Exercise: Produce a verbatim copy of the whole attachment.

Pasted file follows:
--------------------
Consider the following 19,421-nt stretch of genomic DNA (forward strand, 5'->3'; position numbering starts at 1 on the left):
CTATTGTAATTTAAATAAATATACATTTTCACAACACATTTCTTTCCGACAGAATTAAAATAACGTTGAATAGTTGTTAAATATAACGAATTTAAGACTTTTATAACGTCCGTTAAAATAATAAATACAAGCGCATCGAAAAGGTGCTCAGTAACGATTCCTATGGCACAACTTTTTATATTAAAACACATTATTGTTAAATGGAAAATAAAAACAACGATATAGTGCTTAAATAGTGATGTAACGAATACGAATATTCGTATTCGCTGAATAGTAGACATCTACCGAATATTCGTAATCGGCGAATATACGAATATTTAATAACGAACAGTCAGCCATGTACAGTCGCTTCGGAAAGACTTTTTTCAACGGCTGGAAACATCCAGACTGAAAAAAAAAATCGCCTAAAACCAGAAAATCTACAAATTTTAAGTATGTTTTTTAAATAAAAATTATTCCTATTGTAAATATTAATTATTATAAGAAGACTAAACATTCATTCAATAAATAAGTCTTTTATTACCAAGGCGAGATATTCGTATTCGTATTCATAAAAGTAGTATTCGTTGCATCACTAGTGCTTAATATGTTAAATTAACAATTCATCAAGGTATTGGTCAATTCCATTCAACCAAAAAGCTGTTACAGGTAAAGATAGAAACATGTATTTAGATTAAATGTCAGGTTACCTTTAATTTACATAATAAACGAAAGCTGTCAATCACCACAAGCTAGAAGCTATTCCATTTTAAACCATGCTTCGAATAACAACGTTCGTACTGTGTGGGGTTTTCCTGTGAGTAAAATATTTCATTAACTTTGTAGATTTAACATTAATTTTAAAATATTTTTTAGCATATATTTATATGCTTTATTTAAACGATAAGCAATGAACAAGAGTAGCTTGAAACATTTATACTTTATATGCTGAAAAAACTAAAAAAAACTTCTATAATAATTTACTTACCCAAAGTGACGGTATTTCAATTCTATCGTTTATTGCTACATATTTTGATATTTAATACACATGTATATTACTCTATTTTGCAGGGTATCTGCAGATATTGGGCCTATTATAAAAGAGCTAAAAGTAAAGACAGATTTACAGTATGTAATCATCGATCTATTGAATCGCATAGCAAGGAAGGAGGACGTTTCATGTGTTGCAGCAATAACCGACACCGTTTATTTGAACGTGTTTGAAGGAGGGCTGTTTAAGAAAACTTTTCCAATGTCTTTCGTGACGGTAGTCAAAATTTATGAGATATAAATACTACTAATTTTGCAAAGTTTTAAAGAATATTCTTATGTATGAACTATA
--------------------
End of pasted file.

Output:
Consider the following 19,421-nt stretch of genomic DNA (forward strand, 5'->3'; position numbering starts at 1 on the left):
CTATTGTAATTTAAATAAATATACATTTTCACAACACATTTCTTTCCGACAGAATTAAAATAACGTTGAATAGTTGTTAAATATAACGAATTTAAGACTTTTATAACGTCCGTTAAAATAATAAATACAAGCGCATCGAAAAGGTGCTCAGTAACGATTCCTATGGCACAACTTTTTATATTAAAACACATTATTGTTAAATGGAAAATAAAAACAACGATATAGTGCTTAAATAGTGATGTAACGAATACGAATATTCGTATTCGCTGAATAGTAGACATCTACCGAATATTCGTAATCGGCGAATATACGAATATTTAATAACGAACAGTCAGCCATGTACAGTCGCTTCGGAAAGACTTTTTTCAACGGCTGGAAACATCCAGACTGAAAAAAAAAATCGCCTAAAACCAGAAAATCTACAAATTTTAAGTATGTTTTTTAAATAAAAATTATTCCTATTGTAAATATTAATTATTATAAGAAGACTAAACATTCATTCAATAAATAAGTCTTTTATTACCAAGGCGAGATATTCGTATTCGTATTCATAAAAGTAGTATTCGTTGCATCACTAGTGCTTAATATGTTAAATTAACAATTCATCAAGGTATTGGTCAATTCCATTCAACCAAAAAGCTGTTACAGGTAAAGATAGAAACATGTATTTAGATTAAATGTCAGGTTACCTTTAATTTACATAATAAACGAAAGCTGTCAATCACCACAAGCTAGAAGCTATTCCATTTTAAACCATGCTTCGAATAACAACGTTCGTACTGTGTGGGGTTTTCCTGTGAGTAAAATATTTCATTAACTTTGTAGATTTAACATTAATTTTAAAATATTTTTTAGCATATATTTATATGCTTTATTTAAACGATAAGCAATGAACAAGAGTAGCTTGAAACATTTATACTTTATATGCTGAAAAAACTAAAAAAAACTTCTATAATAATTTACTTACCCAAAGTGACGGTATTTCAATTCTATCGTTTATTGCTACATATTTTGATATTTAATACACATGTATATTACTCTATTTTGCAGGGTATCTGCAGATATTGGGCCTATTATAAAAGAGCTAAAAGTAAAGACAGATTTACAGTATGTAATCATCGATCTATTGAATCGCATAGCAAGGAAGGAGGACGTTTCATGTGTTGCAGCAATAACCGACACCGTTTATTTGAACGTGTTTGAAGGAGGGCTGTTTAAGAAAACTTTTCCAATGTCTTTCGTGACGGTAGTCAAAATTTATGAGATATAAATACTACTAATTTTGCAAAGTTTTAAAGAATATTCTTATGTATGAACTATA